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Kirsten Menger-Anderson
Doctor Olaf Van Schuler's Brain
Reviewed by: Rick Kleffel © 2009

Algonquin / Workman
US Hardcover First Edition
ISBN 978-1-56512-561-2
Publication Date: 10-09-2008
290 Pages; $22.95
Date Reviewed: 01-24-2009

Index:  General Fiction  Science Fiction  Horror

We're on the cutting edge — and always have been. Unfortunately, that edge cuts both ways, and the certainty of our knowledge can be as or more harmful than that which it seeks to save us from. The doctor who have tried to cure us, and those in their vicinity, have fallen victim as often as they've claimed victory. It's all just a matter of perception. Kirsten Menger-Anderson's book 'Doctor Olaf Van Schuler's Brain' is a collection of linked short stories that offer a very personal and powerful vision of medicine, men, women and history. The focus is tight, but the panorama is grand.

The organization of the book is straightforward but critical to the reading experience. The Table of Contents lists the title of each story with a date; from the title story, which takes place in 1648 to the final story, "The Doctors," which takes place in 2006, the book covers a range of 358 years. That's important to the reader, the stories within and the arc of the book itself. After the Table of Contents, you're going to find "A Genealogical Register of the descendents of Doctor Olaf Van Schuler, from 1640 to the present." Pay attention, because this is one of the most pleasurable aspects of reading this book. Rest assured, you'll be returning to these pages with a smile on your face as they reveal connections within the larger arc of the book. And finally, you get the stories, which unfold in chronological sequence, and hopscotch through the lives of a family of doctors in New York City, sometimes looking at the doctors, others their patients, but always through a lens informed by the medical science of the time.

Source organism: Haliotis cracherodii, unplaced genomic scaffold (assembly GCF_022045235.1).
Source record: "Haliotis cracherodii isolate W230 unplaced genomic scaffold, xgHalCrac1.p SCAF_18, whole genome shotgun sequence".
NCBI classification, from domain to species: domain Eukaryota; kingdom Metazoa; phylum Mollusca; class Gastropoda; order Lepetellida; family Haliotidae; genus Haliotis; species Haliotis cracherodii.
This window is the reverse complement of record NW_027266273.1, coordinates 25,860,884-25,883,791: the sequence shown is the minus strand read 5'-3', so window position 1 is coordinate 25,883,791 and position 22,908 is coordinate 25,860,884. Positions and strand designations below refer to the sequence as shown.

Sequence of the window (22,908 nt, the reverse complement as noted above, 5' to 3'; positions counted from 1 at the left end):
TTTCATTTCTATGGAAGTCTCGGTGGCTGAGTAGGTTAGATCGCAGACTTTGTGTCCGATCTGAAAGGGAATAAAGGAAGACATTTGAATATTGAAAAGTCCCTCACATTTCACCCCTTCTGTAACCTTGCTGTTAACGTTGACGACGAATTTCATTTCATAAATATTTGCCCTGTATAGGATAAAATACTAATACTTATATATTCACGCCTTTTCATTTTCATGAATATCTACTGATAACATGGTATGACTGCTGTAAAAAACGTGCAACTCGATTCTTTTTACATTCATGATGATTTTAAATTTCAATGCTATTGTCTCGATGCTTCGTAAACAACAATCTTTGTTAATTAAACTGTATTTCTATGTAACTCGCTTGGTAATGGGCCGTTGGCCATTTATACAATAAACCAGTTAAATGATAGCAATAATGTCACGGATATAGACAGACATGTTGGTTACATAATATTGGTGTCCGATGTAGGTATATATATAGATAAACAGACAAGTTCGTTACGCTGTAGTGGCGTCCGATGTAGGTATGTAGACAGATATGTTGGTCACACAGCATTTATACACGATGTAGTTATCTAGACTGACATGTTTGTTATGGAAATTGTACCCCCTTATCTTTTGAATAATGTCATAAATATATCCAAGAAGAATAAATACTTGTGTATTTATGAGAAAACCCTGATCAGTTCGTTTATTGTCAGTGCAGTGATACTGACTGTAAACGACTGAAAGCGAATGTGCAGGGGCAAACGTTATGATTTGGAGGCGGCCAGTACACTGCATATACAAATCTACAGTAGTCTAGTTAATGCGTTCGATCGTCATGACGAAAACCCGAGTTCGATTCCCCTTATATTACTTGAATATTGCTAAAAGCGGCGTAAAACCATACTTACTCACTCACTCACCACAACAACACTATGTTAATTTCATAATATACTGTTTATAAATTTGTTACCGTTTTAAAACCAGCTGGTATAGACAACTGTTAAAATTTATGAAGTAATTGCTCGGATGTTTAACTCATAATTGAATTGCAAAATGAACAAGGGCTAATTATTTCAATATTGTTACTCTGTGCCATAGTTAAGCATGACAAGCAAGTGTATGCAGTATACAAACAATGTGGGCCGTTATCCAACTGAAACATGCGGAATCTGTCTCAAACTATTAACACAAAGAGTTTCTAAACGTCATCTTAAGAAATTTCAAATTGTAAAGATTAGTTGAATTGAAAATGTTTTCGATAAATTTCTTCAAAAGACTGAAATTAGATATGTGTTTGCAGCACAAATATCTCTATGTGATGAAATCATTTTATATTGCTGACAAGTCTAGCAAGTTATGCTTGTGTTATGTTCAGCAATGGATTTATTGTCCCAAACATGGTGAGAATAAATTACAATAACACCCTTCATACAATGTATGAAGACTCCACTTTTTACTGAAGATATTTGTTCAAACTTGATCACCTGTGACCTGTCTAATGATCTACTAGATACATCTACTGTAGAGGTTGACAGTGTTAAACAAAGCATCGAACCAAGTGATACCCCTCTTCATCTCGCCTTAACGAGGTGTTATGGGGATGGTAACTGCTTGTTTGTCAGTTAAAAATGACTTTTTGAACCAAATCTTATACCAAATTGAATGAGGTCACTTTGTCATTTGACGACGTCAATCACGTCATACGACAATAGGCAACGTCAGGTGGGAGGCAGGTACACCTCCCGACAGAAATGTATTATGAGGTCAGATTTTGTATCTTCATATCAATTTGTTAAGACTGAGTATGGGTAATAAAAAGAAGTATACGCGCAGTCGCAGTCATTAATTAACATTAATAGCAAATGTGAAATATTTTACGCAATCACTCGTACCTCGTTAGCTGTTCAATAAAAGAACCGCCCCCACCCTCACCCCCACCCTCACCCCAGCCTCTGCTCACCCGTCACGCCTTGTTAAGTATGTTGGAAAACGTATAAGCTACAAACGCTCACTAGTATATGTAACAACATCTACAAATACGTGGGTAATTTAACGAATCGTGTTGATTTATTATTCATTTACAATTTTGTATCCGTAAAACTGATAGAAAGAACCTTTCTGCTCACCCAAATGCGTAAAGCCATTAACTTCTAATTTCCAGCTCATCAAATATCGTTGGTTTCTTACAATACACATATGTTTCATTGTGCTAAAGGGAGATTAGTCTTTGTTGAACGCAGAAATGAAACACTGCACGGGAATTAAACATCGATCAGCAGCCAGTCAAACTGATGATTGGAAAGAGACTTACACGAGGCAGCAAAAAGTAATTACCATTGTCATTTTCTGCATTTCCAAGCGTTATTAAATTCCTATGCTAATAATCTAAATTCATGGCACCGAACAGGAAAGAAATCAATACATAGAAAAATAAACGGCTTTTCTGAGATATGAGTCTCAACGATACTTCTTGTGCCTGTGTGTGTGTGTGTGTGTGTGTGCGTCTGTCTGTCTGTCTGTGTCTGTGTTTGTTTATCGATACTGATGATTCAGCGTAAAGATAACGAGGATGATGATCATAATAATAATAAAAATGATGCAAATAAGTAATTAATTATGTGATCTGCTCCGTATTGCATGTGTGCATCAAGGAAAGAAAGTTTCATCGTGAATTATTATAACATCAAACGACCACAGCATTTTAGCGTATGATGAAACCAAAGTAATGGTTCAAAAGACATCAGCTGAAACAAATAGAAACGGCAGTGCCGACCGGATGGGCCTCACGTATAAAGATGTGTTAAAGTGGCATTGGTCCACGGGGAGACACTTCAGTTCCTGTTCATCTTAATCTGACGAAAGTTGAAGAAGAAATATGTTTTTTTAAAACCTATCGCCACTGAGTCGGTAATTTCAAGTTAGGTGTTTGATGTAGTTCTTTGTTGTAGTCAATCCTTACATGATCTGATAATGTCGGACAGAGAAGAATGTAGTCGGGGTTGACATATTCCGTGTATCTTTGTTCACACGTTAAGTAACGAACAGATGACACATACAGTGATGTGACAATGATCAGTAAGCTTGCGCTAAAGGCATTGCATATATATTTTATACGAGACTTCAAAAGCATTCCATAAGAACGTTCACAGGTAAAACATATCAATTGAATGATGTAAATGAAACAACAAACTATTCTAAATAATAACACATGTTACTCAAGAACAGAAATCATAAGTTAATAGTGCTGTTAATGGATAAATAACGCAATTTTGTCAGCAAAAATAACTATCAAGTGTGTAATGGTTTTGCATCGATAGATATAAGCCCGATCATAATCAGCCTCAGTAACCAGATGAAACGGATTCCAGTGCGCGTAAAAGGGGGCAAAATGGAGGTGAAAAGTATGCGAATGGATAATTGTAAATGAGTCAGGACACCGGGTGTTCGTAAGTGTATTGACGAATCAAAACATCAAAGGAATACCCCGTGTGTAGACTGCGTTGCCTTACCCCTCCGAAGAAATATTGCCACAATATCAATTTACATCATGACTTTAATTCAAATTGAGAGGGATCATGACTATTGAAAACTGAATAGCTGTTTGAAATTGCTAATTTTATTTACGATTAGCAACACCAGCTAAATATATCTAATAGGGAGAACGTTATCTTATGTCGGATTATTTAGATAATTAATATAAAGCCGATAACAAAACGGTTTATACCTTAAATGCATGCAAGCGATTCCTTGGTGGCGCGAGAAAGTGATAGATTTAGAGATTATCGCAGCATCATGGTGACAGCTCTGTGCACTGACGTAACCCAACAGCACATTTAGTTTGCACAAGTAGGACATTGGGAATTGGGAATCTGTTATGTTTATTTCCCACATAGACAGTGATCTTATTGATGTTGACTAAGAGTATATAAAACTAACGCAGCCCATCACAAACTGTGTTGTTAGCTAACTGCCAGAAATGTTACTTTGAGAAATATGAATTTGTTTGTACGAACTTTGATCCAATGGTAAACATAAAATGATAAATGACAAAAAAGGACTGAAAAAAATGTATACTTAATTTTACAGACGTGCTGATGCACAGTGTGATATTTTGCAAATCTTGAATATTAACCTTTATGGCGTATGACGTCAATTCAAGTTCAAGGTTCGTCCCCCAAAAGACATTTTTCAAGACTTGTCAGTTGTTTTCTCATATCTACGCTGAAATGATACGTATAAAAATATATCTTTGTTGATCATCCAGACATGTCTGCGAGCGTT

While the stories in 'Doctor Olaf Van Schuler's Brain' cover wide swathe of time, each story is tightly focused so that we understand the limits of the knowledge of the time in which the story is set. The title story sets the almost elegiac tone of the entire book. Olaf is a recent immigrant with a mother who is clearly mad, and an unhealthy — according to the Church — interest in slicing up the brains of cows and pigs. In a few short pages, Menger-Anderson deftly creates another time, peoples it with characters we understand and care about, and evokes an uplifting, a reach for something not quite there. In the stories that follow, repeats her success but varies her milieu and approach greatly. Sometimes we are in the shoes of a patient's relative ("Happy Effects," a story about the detection of death and the fears of being buried alive), sometimes the patient, ("Neurasthenia: A Victorian Love Story," a striking perception of women's rights and electro-shock therapy), and other times the doctor as patient ("The Doctors," a story set in the present about the unhappy results of Creutzfeldt-Jakob syndrome). In each story, Menger-Anderson perfectly encapsulates a time and a place, characters and events. She also has a fantastic sense of how to end the stories, with a sort of sweeping, headlong, fall upward towards an otherwise ineffable sense of completion. As a short story writer, she's quite accomplished and many of the stories are indeed breathtaking.

Stepping outside the realm of the stories, the book in itself has the feel and sense of a novel. Characters in one story show up in the background of another, and are traceable via the family tree that begins the book. The dates of the stories set each on firmly, and allow the reader and the writer to enjoy the flow of history from one generation to another. The visions of medicine and medical science in all its inadequacy are chock-a-block with facts and perceptions that really open up what we think of science itself. Menger-Anderson's approach evokes the sensibility of Charles Fort when he quipped that, "I conceive of nothing, in religion, science, or philosophy, that is more than the proper thing to wear, for a while." In 'Doctor Olaf Van Schuler's Brain,' the fashions of medical science range from humors and leeches to radium to silicone breast implants. Everything seems like a good idea — at the time.

But Menger-Anderson does more than look at science through the ages. She also looks at women's rights, the arc of American history and the growth of New York City. There are many threads that make this collection of linked short stories much greater than the sum of its parts. 'Doctor Olaf Van Schuler's Brain' is a fascinating, glorious reading experience that will have you questioning everything around you long after you've finished the book. It is the perfect cure for certainty.

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